Apple is routinely criticised for its closed operating systems — particularly iOS, hence all the jailbreaking — but at its WWDC keynote Monday, Apple began liberating iOS with a new mobile model that borrows the best of open ecosystems with Apple’s notoriously tight security.
Call it a war on jailbreaking, or Android. But Apple is getting serious about customisation in iOS 8: Besides introducing 4,000 new APIs for home electronics, Touch ID, iCloud, cameras, games, and more, the key to the new model is what Apple calls “extensibility,” or app extensions.
“With extensibility, applications from the App Store will be able to extend the system and offer services to other apps,” said Apple’s software SVP Craig Federighi.
Currently, Apple’s security system for iOS centres on sandboxing, in which applications are isolated so they can access their own data, but can’t get at personal information or mess with other installed apps without your permission.
Apple wanted to introduce extensibility “in an iOS way,” so these new app extensions live inside an application’s own sandbox and other applications can reach out and talk to those extensions via iOS’ security mechanisms. Applications can even project UI into the originating app, thus enabling third-party apps to define how content is seen, shared, or acted upon in other apps.
Extensions grant a certain level of customisation to the iOS ecosystem. For example, during the keynote, Federighi was able to easily modify Safari by adding a sharing option for Pinterest and a translation tool courtesy of Bing. Users will also be able to apply photo filters from third-party apps and use document providers like Box or OneDrive (so long as they work with iCloud Drive).
And then there’s widgets. When you open Notification Center in iOS 7, you’ll see a list of widgets from default apps like Calendar, Stocks, and Reminders. Widgets are only somewhat customisable in their current state, but with extensions in iOS 8, any app will be able to offer a unique Notification Center widget and users will be able to easily see which of their downloaded apps offer Notification Center widgets.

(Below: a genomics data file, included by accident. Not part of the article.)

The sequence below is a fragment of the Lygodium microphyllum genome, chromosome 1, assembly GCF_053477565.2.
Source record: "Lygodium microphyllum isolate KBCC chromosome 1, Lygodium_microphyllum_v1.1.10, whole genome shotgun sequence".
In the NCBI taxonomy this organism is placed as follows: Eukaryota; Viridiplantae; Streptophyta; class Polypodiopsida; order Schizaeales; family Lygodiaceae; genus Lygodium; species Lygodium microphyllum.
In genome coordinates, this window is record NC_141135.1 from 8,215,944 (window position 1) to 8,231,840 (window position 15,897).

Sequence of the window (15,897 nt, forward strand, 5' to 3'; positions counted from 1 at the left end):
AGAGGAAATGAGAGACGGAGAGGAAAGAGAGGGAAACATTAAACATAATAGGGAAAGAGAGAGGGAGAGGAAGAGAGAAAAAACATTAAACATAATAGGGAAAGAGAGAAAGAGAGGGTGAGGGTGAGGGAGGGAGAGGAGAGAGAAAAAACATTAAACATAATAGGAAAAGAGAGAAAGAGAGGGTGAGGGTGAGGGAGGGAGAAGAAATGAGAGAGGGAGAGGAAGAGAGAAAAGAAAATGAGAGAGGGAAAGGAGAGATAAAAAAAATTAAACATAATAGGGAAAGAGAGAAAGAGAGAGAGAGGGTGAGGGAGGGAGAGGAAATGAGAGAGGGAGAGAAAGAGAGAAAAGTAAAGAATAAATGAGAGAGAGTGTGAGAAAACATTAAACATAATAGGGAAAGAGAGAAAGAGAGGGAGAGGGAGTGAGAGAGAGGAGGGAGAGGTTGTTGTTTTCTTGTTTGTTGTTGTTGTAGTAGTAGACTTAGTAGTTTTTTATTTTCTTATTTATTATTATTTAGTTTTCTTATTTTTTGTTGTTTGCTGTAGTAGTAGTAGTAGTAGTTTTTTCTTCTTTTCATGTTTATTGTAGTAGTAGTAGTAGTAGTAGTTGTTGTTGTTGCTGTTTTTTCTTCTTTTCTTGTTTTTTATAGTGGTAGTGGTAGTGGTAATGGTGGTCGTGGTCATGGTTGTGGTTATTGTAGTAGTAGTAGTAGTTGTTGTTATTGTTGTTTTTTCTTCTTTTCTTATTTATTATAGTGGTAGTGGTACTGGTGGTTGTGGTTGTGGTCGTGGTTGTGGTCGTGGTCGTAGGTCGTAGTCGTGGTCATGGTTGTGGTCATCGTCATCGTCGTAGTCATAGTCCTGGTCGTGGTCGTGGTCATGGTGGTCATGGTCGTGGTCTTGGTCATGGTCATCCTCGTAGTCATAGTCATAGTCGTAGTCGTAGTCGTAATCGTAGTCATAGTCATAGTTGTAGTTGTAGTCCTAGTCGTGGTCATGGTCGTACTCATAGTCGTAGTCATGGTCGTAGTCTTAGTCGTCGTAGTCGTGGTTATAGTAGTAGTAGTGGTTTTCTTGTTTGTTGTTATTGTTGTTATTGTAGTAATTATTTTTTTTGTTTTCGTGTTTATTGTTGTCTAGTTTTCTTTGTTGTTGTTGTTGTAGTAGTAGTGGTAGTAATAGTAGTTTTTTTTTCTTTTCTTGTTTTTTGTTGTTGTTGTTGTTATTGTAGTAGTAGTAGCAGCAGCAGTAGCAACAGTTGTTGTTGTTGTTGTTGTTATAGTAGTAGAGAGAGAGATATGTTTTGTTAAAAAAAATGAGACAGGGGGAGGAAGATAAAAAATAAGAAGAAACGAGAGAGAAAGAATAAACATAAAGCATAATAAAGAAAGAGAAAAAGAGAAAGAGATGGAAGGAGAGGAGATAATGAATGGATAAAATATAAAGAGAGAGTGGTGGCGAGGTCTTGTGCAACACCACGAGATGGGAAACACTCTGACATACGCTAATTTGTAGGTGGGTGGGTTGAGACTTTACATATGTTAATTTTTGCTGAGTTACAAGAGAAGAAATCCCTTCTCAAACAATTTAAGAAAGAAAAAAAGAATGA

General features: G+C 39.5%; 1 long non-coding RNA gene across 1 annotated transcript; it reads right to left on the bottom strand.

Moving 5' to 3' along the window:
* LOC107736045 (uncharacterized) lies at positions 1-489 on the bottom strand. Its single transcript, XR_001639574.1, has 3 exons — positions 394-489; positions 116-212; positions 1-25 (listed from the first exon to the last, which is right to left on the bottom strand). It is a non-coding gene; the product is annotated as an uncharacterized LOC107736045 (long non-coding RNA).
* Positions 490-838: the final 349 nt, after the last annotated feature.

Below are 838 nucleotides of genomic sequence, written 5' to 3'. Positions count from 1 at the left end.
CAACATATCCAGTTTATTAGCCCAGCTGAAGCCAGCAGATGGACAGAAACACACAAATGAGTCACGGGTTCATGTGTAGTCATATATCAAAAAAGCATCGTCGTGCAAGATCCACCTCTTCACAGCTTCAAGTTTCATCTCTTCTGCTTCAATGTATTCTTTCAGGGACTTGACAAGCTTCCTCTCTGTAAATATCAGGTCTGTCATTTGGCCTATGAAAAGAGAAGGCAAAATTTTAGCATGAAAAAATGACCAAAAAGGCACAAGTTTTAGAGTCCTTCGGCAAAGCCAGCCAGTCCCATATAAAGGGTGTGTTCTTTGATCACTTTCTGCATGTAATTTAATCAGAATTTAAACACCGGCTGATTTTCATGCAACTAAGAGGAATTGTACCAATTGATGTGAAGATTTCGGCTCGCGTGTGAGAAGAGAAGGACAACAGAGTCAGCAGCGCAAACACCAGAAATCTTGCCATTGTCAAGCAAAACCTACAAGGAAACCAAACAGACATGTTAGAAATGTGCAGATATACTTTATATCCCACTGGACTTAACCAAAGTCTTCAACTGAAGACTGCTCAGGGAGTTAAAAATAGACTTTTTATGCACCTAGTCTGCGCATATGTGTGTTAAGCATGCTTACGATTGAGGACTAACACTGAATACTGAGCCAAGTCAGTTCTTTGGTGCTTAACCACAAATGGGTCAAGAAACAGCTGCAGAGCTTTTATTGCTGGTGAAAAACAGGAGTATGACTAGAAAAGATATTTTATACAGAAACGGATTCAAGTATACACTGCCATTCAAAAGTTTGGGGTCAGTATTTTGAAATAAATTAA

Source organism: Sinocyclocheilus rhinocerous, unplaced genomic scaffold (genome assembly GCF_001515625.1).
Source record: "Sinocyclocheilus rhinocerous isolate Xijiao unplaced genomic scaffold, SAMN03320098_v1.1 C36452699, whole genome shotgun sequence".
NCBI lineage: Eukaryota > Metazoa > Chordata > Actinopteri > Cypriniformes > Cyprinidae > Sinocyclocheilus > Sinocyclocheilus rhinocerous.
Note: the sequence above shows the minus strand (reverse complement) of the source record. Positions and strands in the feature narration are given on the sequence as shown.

During the keynote, Federighi scrolled to the bottom of his Notification Center to see “1 New Widget Available” — for ESPN’s SportsCenter app — and quickly added and organised the widget without ever leaving Notification Center.
On the iPad, Federighi showed how an eBay widget can allow users to submit winning bids directly from Notification Center — no need to visit the application or website. Apple hopes this will encourage more third-party apps to design unique and interactive Notification Center widgets, but also give users a chance to customise their menus to fit their needs.
These additions are just the tip of the iceberg. Before moving onto other topics, Federighi mentioned one last important extension: the ability to install system-wide third-party keyboards.
“If you have a special keyboard you want to use, you can install those on iOS,” Federighi said. “And by default, those run inside of the most restricted sandbox with no network access because we want to make sure we protect your privacy. But if that keyboard requires — or you want to grant it — ability, it can ask for access to the network to provide extended functionality. We put those controls in your hands.”
Keyboards and widgets might just sound like nifty new options, but they actually signify a much more profound play to bring the millions of iOS apps and services closer together.
To let iOS apps interact in a semi-open fashion without compromising user security is a big deal: Apple CEO Tim Cook spent several minutes during Monday’s presentation to highlight Android’s role in the mobile malware market, which has a lot to do with Android’s extreme openness and fragmentation. But with Apple making serious moves to extend iOS while preserving its secure sandbox system, iOS 8 might be Apple’s first non-closed operating system that strikes a balance between choice and curation to keep users happy in the driver’s seat.
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